What is A1c?

What is A1c?

Last updated on June 19th, 2016

Hemoglobin A1c is a blood test that is used to screen patients for prediabetes and diabetes.  It is also called the glycated hemoglobin level or the A1c level.   It is made when the high blood glucose levels attach themselves to hemoglobin, forming “sugar-coated” hemoglobin.  The greater the average glucose levels, the high is the amount of sugar-coating in the hemoglobin.

The Hemoglobin A1c level is a good screening test for both type 1 and type 2 diabetes.  It can’t be used, however, to screen for gestational diabetes or cystic fibrosis-related diabetes.  It can’t be used by anyone who has recently had a blood transfusion or has just developed the disease because it takes three months before the red blood cells to have glucose on the living cells.

Hemoglobin A1c test

People with anemia or hemoglobin variants will also be poor candidates for diabetic screening with a hemoglobin A1c level because their blood cell numbers are reduced.  Instead, a fasting blood sugar or an oral glucose tolerance test should be used to make the diagnosis of the disease.

Hemoglobin A1c as a Monitor for Diabetes

The hemoglobin A1c test can be used to monitor the amount of glucose control in diabetics over a period of time.  The test is usually only done once every 3 months because that is how long a red blood cell survives.  If the glucose is under control, it takes 3 months to see those changes reflected in the hemoglobin A1c.

Hemoglobin A1c monitor

As a monitor for elevated glucose levels on average, the hemoglobin A1c level can help prevent the complications of diabetes, such as kidney damage, nerve damage, eye damage, and heart disease.  When the hemoglobin A1c level is measured, it is a measurement of the average blood sugar levels within the past 2-3 months.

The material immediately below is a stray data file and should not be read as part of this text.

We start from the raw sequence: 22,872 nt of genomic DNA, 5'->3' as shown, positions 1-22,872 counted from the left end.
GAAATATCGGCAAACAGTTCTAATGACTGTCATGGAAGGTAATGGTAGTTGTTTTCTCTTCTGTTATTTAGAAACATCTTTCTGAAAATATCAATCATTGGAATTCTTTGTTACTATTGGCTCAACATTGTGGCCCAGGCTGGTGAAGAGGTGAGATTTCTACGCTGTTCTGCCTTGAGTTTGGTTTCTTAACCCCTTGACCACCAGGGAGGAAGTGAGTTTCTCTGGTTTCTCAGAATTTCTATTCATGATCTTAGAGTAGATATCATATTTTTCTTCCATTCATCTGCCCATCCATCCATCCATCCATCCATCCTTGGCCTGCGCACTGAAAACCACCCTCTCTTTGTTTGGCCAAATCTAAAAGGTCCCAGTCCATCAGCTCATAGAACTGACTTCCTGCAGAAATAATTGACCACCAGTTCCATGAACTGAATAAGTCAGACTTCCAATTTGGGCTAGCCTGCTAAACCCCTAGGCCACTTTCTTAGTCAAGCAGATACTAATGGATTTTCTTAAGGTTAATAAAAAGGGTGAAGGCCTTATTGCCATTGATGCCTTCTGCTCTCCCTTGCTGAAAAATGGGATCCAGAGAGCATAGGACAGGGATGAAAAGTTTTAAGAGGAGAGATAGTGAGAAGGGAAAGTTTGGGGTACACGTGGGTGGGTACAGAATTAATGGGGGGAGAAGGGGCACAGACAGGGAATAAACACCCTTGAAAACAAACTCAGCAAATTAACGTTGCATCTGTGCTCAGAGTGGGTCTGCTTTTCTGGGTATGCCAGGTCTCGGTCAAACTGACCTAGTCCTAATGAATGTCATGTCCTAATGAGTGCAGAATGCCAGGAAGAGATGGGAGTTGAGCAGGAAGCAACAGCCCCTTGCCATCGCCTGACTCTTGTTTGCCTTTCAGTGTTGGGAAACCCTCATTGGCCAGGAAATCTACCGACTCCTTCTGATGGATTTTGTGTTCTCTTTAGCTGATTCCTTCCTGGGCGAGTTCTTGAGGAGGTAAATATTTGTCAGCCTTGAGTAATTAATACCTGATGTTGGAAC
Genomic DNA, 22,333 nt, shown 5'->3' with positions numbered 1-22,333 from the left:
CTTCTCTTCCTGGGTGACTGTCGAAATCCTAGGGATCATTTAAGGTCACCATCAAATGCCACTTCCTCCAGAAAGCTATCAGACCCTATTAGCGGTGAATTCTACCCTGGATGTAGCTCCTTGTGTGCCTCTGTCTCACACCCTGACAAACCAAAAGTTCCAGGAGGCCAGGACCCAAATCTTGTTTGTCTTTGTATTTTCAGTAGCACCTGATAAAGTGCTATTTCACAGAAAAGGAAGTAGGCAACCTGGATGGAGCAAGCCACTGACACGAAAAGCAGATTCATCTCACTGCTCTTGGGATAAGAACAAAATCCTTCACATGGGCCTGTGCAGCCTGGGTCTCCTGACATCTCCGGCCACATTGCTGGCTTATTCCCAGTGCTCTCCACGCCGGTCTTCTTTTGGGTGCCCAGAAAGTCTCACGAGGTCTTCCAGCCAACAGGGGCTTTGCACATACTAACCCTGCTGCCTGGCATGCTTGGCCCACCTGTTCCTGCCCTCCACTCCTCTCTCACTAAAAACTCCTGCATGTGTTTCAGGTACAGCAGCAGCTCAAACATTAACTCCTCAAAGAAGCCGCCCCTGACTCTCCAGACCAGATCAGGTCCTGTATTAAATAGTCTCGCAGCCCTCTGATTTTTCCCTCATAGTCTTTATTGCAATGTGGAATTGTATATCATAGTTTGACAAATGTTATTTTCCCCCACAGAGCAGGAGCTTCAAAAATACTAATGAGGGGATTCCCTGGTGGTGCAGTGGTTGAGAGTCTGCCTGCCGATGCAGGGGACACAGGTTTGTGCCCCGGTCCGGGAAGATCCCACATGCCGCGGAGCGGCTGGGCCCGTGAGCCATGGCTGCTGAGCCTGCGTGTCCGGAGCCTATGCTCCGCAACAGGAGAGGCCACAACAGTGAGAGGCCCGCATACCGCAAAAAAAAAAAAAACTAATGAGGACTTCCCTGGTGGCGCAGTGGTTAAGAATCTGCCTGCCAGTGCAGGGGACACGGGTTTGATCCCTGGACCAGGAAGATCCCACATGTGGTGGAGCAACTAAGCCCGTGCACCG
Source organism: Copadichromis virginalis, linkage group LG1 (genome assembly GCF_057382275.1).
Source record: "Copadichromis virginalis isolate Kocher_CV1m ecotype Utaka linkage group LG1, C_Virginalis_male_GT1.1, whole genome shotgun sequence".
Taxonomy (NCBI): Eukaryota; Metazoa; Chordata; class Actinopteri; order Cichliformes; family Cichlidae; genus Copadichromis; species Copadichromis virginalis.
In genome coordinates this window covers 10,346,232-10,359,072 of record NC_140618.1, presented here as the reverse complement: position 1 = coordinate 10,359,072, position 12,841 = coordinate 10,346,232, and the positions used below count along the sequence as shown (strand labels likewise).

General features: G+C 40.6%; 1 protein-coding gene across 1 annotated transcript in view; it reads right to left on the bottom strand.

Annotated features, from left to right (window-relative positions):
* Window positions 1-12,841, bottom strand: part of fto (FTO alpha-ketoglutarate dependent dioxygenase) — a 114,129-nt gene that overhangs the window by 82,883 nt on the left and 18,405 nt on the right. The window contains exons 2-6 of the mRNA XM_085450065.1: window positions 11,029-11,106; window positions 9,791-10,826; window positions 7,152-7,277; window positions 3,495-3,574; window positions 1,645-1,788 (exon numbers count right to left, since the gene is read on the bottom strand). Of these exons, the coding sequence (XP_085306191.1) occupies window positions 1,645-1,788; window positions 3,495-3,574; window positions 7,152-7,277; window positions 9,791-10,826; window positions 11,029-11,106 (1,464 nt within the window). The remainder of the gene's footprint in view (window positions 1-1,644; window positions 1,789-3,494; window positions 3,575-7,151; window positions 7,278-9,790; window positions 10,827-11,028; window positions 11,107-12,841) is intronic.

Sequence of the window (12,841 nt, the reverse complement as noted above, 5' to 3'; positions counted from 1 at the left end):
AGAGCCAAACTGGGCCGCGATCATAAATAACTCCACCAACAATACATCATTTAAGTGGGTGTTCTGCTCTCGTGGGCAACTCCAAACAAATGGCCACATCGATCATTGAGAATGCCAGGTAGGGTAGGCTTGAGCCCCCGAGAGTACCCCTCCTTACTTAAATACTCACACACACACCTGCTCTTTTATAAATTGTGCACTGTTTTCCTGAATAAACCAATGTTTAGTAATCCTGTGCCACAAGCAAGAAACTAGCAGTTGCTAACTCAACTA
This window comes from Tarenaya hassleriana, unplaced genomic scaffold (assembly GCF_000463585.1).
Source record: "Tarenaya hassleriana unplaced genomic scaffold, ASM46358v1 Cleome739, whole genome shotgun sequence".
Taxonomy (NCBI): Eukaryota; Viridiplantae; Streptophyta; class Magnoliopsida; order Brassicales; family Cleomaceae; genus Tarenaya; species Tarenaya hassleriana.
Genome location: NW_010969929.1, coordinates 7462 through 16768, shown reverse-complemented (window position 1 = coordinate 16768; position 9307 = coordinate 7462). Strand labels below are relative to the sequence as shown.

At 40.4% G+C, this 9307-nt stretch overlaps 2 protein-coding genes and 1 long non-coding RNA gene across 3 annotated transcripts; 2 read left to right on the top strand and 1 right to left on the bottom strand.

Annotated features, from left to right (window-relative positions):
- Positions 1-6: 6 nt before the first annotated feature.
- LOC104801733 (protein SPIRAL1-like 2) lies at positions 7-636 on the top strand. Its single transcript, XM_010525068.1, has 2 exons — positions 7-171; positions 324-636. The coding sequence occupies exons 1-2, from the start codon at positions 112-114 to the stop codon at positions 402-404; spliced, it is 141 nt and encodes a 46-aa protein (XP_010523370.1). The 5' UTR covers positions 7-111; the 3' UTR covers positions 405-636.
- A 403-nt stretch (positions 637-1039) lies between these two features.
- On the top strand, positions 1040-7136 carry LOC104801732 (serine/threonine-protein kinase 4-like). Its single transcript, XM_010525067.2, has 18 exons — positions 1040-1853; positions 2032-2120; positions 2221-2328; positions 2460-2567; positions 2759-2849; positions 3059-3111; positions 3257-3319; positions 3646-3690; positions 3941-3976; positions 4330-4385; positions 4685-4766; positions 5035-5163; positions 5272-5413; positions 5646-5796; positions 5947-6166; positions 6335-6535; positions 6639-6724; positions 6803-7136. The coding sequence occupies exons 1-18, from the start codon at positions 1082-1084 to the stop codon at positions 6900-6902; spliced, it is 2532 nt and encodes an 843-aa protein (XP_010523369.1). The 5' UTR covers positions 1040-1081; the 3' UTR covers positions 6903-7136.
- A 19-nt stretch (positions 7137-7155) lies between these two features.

Ordering the Hemoglobin A1c Level

The hemoglobin A1c level can be done as part of diabetic screening in asymptomatic adults.  It may also be effective in diagnosing diabetes when the individual has symptoms of diabetes, including:

  • Blurry vision
  • Tiredness
  • Increased frequency of urination
  • Increased appetite
  • Increased thirst
  • Poorly-healing infections

People with risk factors can also be screened for diabetes with an A1c level. These include the following:

  • Genetic risk factors for diabetes
  • Obesity
  • Lack of physical activity
  • Being of a certain ethnicity
  • Having polycystic ovarian syndrome
  • Heart disease
  • High cholesterol levels
  • High blood pressure

Screening of obese individuals who are over the age of 45 years is recommended by checking the Hemoglobin A1c level.  The test should be repeated every 2-3 years, even if the first screening test was normal as diabetes could show up at a later date.

Reference:

  1. Hemoglobin A1c. https://labtestsonline.org/understanding/analytes/a1c/tab/test/. Accessed 5/16/16.
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